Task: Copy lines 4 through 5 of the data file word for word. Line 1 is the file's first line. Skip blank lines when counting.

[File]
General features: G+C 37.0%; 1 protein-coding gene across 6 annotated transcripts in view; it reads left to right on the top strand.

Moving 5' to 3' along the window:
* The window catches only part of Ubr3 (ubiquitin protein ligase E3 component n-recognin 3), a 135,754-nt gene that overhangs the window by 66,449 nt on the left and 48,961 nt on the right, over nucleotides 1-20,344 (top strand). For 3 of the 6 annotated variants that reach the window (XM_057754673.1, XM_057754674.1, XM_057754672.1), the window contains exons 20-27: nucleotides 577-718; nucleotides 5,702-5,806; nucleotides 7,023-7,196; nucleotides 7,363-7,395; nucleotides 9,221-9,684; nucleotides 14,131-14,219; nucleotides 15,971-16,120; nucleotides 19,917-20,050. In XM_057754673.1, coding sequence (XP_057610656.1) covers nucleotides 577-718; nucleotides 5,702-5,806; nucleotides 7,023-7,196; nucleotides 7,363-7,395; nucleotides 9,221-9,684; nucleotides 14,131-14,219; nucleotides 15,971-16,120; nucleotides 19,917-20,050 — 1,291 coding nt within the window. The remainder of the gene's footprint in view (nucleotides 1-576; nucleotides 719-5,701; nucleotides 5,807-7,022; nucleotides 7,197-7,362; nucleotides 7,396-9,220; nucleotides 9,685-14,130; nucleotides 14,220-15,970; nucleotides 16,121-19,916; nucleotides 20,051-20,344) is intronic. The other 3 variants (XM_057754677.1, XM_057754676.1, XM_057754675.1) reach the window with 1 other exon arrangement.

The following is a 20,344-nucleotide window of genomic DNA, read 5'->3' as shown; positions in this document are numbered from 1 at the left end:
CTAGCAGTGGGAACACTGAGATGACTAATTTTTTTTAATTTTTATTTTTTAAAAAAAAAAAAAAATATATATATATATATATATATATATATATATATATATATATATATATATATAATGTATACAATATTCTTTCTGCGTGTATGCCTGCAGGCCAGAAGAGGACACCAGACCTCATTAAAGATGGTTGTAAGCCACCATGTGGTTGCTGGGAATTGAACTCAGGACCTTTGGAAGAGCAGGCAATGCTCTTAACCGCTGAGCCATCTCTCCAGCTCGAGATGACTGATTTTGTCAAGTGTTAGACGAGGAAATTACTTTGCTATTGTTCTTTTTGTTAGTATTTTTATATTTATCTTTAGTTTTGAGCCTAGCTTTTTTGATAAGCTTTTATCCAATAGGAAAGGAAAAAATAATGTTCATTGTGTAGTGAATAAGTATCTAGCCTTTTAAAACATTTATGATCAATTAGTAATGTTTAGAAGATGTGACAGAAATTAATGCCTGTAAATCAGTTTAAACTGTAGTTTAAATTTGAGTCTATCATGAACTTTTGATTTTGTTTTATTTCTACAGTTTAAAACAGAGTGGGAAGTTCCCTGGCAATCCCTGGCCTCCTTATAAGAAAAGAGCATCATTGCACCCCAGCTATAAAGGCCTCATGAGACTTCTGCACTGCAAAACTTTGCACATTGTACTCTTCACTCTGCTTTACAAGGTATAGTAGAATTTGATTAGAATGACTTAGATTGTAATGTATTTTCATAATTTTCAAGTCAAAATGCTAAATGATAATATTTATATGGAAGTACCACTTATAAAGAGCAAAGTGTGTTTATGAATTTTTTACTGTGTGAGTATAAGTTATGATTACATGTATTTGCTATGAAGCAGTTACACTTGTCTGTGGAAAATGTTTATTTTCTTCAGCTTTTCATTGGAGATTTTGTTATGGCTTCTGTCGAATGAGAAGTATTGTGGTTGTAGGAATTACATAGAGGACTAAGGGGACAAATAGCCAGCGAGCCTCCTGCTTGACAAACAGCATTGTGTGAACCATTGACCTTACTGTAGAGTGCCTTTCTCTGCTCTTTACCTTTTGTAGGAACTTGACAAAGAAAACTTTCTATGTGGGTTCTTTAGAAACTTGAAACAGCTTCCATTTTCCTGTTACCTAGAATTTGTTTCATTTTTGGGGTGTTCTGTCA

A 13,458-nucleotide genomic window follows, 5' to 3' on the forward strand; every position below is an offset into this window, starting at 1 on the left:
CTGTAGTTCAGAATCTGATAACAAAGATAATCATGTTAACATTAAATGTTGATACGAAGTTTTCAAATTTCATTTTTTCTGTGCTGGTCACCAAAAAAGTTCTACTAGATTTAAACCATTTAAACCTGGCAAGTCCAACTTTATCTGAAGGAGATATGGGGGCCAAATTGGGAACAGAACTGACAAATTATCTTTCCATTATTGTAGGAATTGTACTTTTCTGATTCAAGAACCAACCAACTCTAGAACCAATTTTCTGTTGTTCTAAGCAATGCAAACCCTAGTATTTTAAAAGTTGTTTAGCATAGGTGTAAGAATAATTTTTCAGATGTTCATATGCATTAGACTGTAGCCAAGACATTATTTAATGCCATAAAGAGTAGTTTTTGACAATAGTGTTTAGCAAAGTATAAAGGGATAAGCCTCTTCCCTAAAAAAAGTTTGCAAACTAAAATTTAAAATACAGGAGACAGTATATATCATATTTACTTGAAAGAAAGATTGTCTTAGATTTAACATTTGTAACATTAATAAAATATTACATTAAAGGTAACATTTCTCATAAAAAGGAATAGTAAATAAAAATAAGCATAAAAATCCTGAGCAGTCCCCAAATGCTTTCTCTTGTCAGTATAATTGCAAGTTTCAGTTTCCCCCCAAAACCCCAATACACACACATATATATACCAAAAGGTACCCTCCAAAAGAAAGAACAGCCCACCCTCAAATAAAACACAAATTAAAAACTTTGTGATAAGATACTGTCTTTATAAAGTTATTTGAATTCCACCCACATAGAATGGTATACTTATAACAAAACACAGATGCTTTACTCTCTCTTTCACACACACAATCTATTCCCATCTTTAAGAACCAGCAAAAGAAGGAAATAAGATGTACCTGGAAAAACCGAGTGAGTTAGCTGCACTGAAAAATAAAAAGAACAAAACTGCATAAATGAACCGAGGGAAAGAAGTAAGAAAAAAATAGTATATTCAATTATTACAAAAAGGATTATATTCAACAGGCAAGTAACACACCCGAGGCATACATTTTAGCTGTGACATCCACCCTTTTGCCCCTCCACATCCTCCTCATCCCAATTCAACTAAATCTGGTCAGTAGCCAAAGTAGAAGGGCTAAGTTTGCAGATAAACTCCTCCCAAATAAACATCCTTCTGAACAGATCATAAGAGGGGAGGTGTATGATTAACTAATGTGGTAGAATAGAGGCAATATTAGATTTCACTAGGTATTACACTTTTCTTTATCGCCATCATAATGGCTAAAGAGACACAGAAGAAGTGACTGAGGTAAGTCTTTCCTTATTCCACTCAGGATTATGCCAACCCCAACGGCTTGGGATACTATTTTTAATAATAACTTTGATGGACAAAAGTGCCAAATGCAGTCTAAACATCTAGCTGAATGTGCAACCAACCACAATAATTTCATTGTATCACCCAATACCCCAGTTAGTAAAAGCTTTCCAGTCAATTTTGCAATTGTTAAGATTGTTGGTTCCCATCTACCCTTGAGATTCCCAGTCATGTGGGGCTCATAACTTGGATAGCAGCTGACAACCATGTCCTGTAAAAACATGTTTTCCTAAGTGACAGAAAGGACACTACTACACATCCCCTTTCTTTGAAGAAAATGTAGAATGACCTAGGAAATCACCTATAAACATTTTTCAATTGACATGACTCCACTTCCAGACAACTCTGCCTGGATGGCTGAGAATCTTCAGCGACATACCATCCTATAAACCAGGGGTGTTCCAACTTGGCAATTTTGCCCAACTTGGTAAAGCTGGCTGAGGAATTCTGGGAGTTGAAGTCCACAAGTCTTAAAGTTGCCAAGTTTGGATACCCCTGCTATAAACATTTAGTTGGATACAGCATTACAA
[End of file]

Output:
The following is a 20,344-nucleotide window of genomic DNA, read 5'->3' as shown; positions in this document are numbered from 1 at the left end:
CTAGCAGTGGGAACACTGAGATGACTAATTTTTTTTAATTTTTATTTTTTAAAAAAAAAAAAAAATATATATATATATATATATATATATATATATATATATATATATATATATATAATGTATACAATATTCTTTCTGCGTGTATGCCTGCAGGCCAGAAGAGGACACCAGACCTCATTAAAGATGGTTGTAAGCCACCATGTGGTTGCTGGGAATTGAACTCAGGACCTTTGGAAGAGCAGGCAATGCTCTTAACCGCTGAGCCATCTCTCCAGCTCGAGATGACTGATTTTGTCAAGTGTTAGACGAGGAAATTACTTTGCTATTGTTCTTTTTGTTAGTATTTTTATATTTATCTTTAGTTTTGAGCCTAGCTTTTTTGATAAGCTTTTATCCAATAGGAAAGGAAAAAATAATGTTCATTGTGTAGTGAATAAGTATCTAGCCTTTTAAAACATTTATGATCAATTAGTAATGTTTAGAAGATGTGACAGAAATTAATGCCTGTAAATCAGTTTAAACTGTAGTTTAAATTTGAGTCTATCATGAACTTTTGATTTTGTTTTATTTCTACAGTTTAAAACAGAGTGGGAAGTTCCCTGGCAATCCCTGGCCTCCTTATAAGAAAAGAGCATCATTGCACCCCAGCTATAAAGGCCTCATGAGACTTCTGCACTGCAAAACTTTGCACATTGTACTCTTCACTCTGCTTTACAAGGTATAGTAGAATTTGATTAGAATGACTTAGATTGTAATGTATTTTCATAATTTTCAAGTCAAAATGCTAAATGATAATATTTATATGGAAGTACCACTTATAAAGAGCAAAGTGTGTTTATGAATTTTTTACTGTGTGAGTATAAGTTATGATTACATGTATTTGCTATGAAGCAGTTACACTTGTCTGTGGAAAATGTTTATTTTCTTCAGCTTTTCATTGGAGATTTTGTTATGGCTTCTGTCGAATGAGAAGTATTGTGGTTGTAGGAATTACATAGAGGACTAAGGGGACAAATAGCCAGCGAGCCTCCTGCTTGACAAACAGCATTGTGTGAACCATTGACCTTACTGTAGAGTGCCTTTCTCTGCTCTTTACCTTTTGTAGGAACTTGACAAAGAAAACTTTCTATGTGGGTTCTTTAGAAACTTGAAACAGCTTCCATTTTCCTGTTACCTAGAATTTGTTTCATTTTTGGGGTGTTCTGTCA